1. While Edison may have been a bigger deal than Steve Jobs, I don't think the metrics you chose above make the case very well.
    "When Edison died, everyone with electricity or phone service (and many of those without) had his technology in their homes."
    1) Comparing people at time of death is always very odd: Since Edison lived a quarter century longer than Jobs, of course he seemed to have more influence when he died...
    2) You're giving credit to Edison for 'everyone with electricity' even though he lost the current wars to Tesla and Alternating Current, but you are only giving credit to Jobs for iProducts and not the entire personal computer revolution? That doesn't seem fair! Either we are crediting people with the success of their companies' products, or we are crediting them with the success of the industries that they pioneered, we can't just switch!

    Honestly, Jobs probably deserves credit for the concept 'music player attached to large capacity hard disk drive', a device with major market penetration, and while giving credit to any one person for personal computers seems a bit over the top, he and Wozniak and Apple wouldn't be a terrible choice.

    Edison probably wins the 'inventor' match-up however you slice it, but more because in the era he lived in, one inventor with a lab could do a lot, while Jobs's innovations were often organizational in character. In other words, it's not so much that Edison 'wins' the comparison as that the comparison isn't really all that apt.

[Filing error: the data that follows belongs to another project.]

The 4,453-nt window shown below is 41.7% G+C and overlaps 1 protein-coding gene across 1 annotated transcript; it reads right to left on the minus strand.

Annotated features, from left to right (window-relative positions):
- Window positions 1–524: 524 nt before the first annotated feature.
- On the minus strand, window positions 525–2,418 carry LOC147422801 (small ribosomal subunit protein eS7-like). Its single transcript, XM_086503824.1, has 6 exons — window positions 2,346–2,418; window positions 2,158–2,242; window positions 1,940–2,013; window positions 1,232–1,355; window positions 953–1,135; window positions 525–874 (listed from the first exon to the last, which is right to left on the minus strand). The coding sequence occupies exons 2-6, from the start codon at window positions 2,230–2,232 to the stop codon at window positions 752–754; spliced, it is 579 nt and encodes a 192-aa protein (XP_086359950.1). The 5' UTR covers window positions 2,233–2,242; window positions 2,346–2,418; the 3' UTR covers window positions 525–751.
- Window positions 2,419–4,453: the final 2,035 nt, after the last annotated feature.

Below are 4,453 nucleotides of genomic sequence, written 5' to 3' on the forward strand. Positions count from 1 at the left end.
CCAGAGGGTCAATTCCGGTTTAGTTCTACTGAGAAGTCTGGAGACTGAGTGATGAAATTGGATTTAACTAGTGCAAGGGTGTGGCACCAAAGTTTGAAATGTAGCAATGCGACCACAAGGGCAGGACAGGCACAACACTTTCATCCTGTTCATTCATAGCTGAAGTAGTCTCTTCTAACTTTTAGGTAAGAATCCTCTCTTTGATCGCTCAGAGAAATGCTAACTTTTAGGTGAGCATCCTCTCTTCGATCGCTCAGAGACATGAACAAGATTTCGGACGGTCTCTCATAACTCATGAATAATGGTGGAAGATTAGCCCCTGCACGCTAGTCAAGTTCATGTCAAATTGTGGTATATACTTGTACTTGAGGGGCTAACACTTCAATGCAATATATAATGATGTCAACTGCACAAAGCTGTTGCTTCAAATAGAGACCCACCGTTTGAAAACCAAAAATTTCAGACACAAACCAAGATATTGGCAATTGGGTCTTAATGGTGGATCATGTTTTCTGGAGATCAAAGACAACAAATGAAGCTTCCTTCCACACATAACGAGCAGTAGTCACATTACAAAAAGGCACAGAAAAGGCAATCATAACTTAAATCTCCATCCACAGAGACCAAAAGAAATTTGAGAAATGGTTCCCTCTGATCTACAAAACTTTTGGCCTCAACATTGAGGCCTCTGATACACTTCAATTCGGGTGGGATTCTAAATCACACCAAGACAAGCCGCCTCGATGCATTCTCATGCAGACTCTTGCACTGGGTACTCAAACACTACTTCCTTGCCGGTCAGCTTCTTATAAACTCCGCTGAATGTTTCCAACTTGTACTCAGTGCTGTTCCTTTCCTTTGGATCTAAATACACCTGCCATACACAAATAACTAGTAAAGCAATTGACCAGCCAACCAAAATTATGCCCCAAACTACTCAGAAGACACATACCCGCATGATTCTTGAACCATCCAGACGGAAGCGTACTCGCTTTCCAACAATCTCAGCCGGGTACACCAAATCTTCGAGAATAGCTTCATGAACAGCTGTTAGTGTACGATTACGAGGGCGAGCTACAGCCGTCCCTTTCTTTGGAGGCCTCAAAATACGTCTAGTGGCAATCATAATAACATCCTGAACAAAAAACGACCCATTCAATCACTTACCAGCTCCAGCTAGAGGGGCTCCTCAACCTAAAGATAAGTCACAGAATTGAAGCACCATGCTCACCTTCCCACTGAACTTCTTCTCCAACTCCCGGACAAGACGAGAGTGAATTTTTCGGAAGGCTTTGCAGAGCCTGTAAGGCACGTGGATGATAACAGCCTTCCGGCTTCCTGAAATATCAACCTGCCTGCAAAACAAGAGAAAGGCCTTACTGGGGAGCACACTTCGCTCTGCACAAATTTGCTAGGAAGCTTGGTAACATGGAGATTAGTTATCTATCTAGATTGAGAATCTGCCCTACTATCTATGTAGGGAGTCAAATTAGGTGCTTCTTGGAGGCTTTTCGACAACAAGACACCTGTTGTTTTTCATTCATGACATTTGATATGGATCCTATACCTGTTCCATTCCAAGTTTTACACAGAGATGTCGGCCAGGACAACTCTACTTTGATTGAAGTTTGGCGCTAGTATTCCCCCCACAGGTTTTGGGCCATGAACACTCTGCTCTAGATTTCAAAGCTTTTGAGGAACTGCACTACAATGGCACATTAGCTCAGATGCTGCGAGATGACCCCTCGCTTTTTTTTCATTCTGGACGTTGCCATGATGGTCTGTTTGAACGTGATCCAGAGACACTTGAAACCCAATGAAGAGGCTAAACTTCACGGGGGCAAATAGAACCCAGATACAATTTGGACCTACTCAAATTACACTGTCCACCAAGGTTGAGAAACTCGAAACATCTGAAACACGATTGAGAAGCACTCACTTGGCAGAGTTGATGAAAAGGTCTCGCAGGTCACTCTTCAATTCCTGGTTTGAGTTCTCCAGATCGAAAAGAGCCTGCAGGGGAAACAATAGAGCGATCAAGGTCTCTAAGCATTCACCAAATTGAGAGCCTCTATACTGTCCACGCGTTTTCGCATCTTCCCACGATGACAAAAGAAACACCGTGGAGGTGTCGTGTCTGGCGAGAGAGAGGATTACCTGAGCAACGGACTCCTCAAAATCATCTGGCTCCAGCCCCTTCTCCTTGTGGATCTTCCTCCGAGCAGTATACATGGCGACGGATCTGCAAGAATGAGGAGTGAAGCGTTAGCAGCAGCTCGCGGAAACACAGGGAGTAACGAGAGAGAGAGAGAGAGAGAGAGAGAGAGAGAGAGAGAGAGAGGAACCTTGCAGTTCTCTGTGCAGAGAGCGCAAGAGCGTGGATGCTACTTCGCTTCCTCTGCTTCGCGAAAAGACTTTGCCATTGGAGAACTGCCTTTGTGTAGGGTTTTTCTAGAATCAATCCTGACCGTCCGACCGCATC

1. A few points:

      I was careful with my wording when I said "technology in their homes" and I think it's a fairly safe statement. I didn't say Edison brought electricity to their homes specifically because of the current wars (which also led to the electric chair, but that's another story).

      There are worse ways of comparing people than lifetime accomplishment (see here but it can be unfair to those with shorter lives. The point, however, is moot in this case because the post was about the way society perceives Jobs' legacy (and, to a degree, technology in general).

      The man was at the height of his powers when he died and I have little doubt that, given another twenty-five years, he would have continued to do great things. Someone could write a wonder piece speculating on what might have come next.

      But my interest in this run of posts is the way we think about technology and it's difficult to discuss that topic without mentioning Apple.

  2. I agree with nerdbound that you can't count his influence just on the number of iDevices. You have to include the competitors that have emulated them. I'm not sure you can fully count windows in his legacy, although the Macintosh was pivotal. I think you can mostly include any slate form-factor Android phone or tablet.

    On the other hand, Jobs didn't really invent any concrete thing the way Edison did. There were hard-drive based music players before the iPod (Creative Nomad, I think). There were PCs before the Apple. There were windows before Macintosh. Nor did he invent the key upgrades that set the Apple devise apart. The click wheel and the concept of foreground windows both came from others within Apple. He understood engineering, aesthetics, usability, and marketing in a way that few can and he pulled together the work of others to create some iconic devices.